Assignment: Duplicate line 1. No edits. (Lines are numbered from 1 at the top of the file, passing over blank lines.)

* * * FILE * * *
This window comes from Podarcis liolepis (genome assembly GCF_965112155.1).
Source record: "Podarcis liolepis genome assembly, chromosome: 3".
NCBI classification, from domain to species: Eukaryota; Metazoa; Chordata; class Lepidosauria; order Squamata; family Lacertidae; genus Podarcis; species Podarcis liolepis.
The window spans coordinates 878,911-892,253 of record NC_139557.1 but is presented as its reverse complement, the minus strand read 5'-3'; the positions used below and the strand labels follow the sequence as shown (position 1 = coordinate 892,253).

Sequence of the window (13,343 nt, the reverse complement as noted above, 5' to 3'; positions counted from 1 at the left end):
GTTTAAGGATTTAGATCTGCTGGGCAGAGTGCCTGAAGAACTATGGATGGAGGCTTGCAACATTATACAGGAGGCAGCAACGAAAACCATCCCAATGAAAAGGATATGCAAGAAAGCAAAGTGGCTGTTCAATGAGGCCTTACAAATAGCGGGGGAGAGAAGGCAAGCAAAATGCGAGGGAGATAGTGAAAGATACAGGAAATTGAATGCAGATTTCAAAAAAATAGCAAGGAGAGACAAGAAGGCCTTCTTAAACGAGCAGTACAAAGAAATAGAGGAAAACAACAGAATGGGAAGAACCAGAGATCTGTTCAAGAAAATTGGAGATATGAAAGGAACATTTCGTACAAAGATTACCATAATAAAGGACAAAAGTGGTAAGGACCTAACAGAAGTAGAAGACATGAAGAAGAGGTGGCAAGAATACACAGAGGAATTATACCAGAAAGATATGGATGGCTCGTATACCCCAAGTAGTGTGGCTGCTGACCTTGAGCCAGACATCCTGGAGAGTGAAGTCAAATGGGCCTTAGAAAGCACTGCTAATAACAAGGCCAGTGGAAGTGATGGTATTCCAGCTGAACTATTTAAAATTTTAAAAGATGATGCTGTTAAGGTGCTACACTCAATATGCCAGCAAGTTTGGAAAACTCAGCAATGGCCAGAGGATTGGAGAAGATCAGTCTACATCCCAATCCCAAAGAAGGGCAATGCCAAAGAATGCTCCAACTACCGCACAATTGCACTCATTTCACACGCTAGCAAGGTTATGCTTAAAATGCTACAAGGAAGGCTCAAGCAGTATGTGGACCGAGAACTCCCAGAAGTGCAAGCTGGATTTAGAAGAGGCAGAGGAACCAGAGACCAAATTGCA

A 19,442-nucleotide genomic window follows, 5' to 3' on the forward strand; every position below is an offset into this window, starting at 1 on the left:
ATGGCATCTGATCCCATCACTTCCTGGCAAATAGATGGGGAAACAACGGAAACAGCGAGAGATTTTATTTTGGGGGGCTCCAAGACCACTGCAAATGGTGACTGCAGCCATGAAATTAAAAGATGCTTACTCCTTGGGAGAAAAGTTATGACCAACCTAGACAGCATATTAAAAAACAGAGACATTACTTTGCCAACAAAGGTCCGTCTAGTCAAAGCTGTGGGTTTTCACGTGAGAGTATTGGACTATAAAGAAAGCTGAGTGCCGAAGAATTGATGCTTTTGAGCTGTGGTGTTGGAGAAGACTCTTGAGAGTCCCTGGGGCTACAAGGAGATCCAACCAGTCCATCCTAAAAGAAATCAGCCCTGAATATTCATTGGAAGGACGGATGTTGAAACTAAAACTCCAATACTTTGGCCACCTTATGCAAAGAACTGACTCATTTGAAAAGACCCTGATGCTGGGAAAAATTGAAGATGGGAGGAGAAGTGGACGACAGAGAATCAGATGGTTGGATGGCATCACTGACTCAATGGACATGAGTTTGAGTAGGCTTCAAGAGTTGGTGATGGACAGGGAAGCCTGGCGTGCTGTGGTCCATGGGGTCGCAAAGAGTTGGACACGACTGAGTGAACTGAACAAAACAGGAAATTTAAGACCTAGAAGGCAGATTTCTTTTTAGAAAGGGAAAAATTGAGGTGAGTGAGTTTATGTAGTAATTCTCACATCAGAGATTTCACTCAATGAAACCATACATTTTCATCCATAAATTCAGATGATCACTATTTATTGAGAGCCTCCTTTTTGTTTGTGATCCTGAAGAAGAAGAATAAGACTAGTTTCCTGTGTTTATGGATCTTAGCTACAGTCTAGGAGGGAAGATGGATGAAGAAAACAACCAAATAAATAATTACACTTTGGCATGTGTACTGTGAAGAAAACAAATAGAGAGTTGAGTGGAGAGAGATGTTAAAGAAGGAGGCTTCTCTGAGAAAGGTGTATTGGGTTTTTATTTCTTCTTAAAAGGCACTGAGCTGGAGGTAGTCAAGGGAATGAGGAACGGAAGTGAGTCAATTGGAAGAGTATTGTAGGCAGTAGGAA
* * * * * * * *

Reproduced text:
This window comes from Podarcis liolepis (genome assembly GCF_965112155.1).